LONDON • Andy Murray finally voiced the unthinkable when he said on Saturday that tennis' Big Four - the elite club which he will captain for as long as he can hold Novak Djokovic at bay - could be without its founding members, Roger Federer and Rafael Nadal, within 12 months.
"I think next year will be interesting," the new world No. 1 said on the eve of the ATP World Tour Finals at the O2 Arena in Greenwich.
He begins his campaign against Marin Cilic of Croatia today.
"That will be the time to sort of tell whether it's done and that era is past," he added.
Federer, who dropped out of the top 10 for the first time in 14 years this month, and Nadal, who, like the Swiss, is absent because of injury.
They have struggled to stay in touch with Murray and Djokovic, who started his campaign with a 6-7 (10-12), 6-0, 6-2 win over Dominic Thiem.
New world No. 1 Andy Murray's unbeaten run going into his ATP World Tour Finals opener today.
And, when the Serb's run of 123 weeks as world No. 1 came to an end in Paris last weekend, the story shifted dramatically again.
Murray, who has been thrust to the top of the mountain against most expectations but who has earned the honour in the course of an unbeaten run of 19 matches, made his prediction with a sense of regret rather than celebration.
He acknowledges that Federer and Nadal have been probably the two best players in the history of the game and he knows that, when fit and in form, they demand total respect.
But, at 35 and 30 respectively, they have been unable to avoid the inevitable drag of physical decline.
The sharpness of hand and eye is ever so slightly dulled, the flexibility not what it was. The muscles and bones ache more deeply.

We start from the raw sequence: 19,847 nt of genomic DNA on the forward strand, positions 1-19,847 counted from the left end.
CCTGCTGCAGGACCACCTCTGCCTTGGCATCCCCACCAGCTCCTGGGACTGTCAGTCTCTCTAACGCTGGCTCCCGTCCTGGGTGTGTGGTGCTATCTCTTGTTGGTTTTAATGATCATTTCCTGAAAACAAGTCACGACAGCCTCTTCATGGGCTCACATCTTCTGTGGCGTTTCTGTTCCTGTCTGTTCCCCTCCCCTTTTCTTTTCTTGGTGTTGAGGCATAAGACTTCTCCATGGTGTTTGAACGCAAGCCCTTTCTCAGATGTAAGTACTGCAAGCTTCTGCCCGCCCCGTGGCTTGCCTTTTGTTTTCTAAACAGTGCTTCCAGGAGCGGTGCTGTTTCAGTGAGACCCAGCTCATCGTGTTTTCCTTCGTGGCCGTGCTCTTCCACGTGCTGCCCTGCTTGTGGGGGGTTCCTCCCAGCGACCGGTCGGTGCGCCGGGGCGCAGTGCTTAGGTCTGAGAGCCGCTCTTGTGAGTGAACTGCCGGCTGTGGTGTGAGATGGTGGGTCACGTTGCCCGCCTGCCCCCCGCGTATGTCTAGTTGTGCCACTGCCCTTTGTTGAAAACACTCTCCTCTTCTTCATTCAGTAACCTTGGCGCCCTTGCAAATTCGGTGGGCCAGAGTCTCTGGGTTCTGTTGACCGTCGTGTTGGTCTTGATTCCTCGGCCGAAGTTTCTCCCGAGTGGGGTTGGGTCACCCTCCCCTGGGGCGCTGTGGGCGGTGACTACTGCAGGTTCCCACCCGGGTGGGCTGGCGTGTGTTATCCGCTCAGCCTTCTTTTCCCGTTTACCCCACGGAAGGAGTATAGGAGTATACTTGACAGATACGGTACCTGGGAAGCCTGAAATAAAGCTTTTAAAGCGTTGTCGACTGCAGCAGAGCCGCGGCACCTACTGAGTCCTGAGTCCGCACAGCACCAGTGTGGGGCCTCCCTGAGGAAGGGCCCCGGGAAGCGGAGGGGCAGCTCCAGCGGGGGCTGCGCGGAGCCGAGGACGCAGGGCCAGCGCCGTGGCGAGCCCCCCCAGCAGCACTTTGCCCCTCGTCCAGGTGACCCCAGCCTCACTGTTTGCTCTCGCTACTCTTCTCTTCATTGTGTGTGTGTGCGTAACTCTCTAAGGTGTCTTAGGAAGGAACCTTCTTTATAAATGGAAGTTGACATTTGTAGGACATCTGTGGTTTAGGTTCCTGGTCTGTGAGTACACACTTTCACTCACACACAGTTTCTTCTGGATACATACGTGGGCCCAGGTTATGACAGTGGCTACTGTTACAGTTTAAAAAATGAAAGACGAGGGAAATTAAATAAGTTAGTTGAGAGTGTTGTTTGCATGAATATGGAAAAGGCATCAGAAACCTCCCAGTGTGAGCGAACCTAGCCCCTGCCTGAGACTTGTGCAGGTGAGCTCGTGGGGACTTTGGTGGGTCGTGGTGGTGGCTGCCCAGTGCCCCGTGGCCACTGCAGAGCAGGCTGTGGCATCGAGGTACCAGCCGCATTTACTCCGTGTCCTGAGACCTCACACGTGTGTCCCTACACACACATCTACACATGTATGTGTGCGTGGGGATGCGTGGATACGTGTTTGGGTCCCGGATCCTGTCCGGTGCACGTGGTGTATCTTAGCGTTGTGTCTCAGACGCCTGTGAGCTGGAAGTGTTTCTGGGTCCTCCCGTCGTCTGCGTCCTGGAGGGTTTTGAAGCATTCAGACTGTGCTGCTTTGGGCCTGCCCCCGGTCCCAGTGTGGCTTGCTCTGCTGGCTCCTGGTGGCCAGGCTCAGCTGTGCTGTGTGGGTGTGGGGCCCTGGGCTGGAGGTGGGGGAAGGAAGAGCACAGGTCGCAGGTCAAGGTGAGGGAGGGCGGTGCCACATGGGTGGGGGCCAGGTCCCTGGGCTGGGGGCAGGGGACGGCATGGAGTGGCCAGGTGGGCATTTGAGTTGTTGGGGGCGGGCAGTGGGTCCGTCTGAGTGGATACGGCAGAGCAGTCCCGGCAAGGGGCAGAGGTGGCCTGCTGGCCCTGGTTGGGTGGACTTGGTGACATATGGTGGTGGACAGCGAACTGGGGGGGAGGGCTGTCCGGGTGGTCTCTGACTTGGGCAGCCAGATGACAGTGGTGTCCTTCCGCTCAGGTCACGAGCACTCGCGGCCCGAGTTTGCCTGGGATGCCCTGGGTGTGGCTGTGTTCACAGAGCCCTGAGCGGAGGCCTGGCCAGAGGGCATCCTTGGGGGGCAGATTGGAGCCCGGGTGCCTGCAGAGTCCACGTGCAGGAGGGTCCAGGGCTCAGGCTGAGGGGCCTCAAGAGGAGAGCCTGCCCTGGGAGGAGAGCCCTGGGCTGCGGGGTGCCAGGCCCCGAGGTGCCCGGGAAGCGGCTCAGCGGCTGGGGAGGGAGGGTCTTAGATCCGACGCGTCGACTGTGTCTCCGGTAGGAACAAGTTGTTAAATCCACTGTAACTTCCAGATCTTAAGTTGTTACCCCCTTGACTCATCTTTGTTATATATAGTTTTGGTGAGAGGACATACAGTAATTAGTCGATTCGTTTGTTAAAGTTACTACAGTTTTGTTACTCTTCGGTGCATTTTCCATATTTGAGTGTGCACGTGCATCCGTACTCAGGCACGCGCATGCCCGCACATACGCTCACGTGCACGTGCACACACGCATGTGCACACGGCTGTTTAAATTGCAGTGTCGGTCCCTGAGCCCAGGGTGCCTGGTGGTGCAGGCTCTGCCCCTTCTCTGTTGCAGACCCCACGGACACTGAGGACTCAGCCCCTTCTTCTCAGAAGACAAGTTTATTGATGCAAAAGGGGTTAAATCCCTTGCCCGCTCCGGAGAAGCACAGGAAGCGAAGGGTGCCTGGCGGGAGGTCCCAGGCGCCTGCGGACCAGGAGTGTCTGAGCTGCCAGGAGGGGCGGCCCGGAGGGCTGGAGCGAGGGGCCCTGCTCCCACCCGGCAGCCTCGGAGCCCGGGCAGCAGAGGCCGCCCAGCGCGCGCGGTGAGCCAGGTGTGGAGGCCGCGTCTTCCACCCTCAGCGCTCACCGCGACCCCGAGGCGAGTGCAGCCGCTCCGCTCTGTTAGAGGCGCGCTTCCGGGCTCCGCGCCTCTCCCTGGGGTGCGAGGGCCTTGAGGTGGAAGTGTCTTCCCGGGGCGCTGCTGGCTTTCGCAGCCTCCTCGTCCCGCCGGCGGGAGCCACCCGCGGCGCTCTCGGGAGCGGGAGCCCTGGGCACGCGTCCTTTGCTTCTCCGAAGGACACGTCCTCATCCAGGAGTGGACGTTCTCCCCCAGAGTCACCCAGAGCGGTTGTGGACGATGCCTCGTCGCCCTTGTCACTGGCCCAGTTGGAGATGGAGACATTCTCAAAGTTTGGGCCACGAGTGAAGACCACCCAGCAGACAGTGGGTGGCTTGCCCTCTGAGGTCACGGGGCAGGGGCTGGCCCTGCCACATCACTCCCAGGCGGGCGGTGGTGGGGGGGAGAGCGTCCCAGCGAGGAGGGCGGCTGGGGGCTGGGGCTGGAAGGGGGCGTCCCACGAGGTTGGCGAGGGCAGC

The passion? Even Djokovic, the sport's iron man, admits that comes under pressure too. But it all starts with the moving parts.
"When somebody is not playing for six months like Roger," Murray said, "then they can't maintain their ranking and they are not competing for the biggest events."
Nadal, just when he was starting to play better, had suffered a wrist issue and that has set him back.
The absence of Federer and Nadal is "strange indeed," said Paul Annacone, Federer's former coach.
"For a long time, we've wondered when this era will end. Maybe this is the start of it. I hope not. Roger and Rafa have been the cornerstones of greatness for so long, it's shocking to the system when they are not there."
The duo were together last month for the opening of Nadal's academy in Majorca, Spain, and both are preparing to return next year.
"Federer and Nadal have become global sports icons rather than just tennis stars," Chris Kermode, executive chairman and president of the ATP, said. "And of course there will be a time when their careers will come to an end, and they will be missed.
"But, having said that, no player is bigger than the sport itself, and men's tennis has had an almost uncanny ability to consistently produce global stars that do transcend the sport. And Roger and Rafa aren't done yet."
The main battlefield for a little while has featured three players: Murray, Djokovic and Wawrinka. Form suggests that is the way it will play out on the banks of the Thames this week.
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